This advice-column-style blog for SLPs was authored by Pam Marshalla from 2006 to 2015, the archives of which can be explored here. Use the extensive keywords list found in the right-hand column (on mobile: at the bottom of the page) to browse specific topics, or use the search feature to locate specific words or phrases throughout the entire blog.
Q: The handout from your live class on the lisps has a method called the “Medial Squeeze.” What is it, and what is it for?
The Medial Squeeze is a method I developed to get the tongue to widen. The tongue needs to sit wide on the floor of the mouth at rest, it needs to be wide for a normal swallow, and it needs to stay wide during speech movement.
Some of our clients squeeze the tongue medially during speech and/or feeding. The result is that the tongue looks narrow and boxy, and it humps upward in the middle. Charles Van Riper, the modern day “father” of articulation therapy, said it like this:
“Many speech defectives … can assume only the simplest tongue positions … they raise the front or middle of the tongue instead of the back, and protrude it rather than lift it. It is difficult for them to curl the tip or groove the tongue. Tongue exercises are useful and necessary for these cases” (Van Riper, 1947, p. 169).
The client will do this to himself. He will use the thumb and index finger of one hand for this activity. It is suggested that you try this on your own tongue before you ask a client to do it so that you can figure it out for yourself.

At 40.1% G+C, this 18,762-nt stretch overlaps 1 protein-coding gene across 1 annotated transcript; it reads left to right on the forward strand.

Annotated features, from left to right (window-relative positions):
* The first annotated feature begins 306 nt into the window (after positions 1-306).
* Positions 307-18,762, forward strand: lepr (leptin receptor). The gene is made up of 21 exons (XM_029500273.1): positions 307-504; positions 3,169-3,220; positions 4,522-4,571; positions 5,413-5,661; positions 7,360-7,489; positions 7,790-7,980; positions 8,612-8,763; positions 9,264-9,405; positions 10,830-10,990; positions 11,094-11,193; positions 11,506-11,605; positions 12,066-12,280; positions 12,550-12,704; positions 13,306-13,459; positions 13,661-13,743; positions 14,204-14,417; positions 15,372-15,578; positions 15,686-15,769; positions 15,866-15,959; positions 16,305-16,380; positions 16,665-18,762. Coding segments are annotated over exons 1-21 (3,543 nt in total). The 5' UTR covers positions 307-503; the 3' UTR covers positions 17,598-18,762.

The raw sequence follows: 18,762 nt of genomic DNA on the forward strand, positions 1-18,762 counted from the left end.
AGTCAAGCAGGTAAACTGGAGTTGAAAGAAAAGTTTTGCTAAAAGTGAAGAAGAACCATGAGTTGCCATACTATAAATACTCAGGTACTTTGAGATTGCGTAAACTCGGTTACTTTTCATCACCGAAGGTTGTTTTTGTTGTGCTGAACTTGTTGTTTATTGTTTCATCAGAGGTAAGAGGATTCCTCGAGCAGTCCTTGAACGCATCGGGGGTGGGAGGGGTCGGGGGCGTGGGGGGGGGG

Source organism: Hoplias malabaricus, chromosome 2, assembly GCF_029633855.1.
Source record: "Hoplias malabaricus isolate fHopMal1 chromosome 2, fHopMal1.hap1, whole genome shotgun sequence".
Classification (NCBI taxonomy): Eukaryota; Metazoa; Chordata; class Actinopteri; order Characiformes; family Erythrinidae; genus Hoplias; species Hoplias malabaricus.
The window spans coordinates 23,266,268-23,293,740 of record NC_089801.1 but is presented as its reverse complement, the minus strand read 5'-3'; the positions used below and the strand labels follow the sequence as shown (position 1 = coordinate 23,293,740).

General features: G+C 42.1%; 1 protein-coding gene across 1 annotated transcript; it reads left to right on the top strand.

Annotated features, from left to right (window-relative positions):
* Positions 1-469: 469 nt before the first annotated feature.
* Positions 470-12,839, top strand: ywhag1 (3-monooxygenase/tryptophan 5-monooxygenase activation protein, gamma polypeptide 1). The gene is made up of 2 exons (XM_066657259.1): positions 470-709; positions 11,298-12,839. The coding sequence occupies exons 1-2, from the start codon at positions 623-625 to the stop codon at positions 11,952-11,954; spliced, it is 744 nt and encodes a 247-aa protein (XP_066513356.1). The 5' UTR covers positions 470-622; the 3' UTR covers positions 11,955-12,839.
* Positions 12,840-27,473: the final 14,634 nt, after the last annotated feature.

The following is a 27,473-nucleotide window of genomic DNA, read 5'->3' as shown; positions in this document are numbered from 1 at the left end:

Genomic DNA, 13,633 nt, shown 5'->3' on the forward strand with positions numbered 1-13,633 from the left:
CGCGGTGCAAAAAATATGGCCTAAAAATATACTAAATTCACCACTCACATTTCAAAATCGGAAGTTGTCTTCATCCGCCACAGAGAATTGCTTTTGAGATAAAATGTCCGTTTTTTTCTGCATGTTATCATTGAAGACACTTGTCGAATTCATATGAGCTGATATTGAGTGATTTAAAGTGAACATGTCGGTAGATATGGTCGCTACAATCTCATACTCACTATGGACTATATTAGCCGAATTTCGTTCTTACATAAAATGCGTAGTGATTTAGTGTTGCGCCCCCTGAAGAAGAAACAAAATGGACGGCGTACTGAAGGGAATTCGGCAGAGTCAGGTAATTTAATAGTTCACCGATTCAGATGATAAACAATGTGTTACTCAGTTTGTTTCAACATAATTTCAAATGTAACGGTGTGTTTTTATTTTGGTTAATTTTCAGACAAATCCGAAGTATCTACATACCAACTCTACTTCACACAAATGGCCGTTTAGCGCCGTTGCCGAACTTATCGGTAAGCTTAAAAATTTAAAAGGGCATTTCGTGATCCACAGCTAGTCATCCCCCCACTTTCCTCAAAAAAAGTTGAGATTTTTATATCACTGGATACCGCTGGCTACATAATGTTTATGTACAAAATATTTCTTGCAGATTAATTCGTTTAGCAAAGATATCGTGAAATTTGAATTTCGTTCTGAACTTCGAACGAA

With the right hand: Have the client place his thumb on the outside of the right side of his tongue, and place the index finger on the outside of the left side of his tongue. Then have the client pinch his finger and thumb together so that his tongue is squeezed toward midline. Then ask the client to say “Eeeeeee.” The tongue should widen as he says Eeeeee. In other words, the tongue should push outward on both sides toward the thumb and finger as he says this vowel. Then rest the tongue again. Repeat several times in sequences of wide and narrow.
Recently I have begun to call this activity the “Hee-haw” exercise. Have the client say “Hee” when he makes his tongue wide, and have him say “Haw” when he squeezes it narrow again.
Once the client can widen his tongue voluntarily and easily, teach him to do so as he is practicing his phonemes, whatever they are.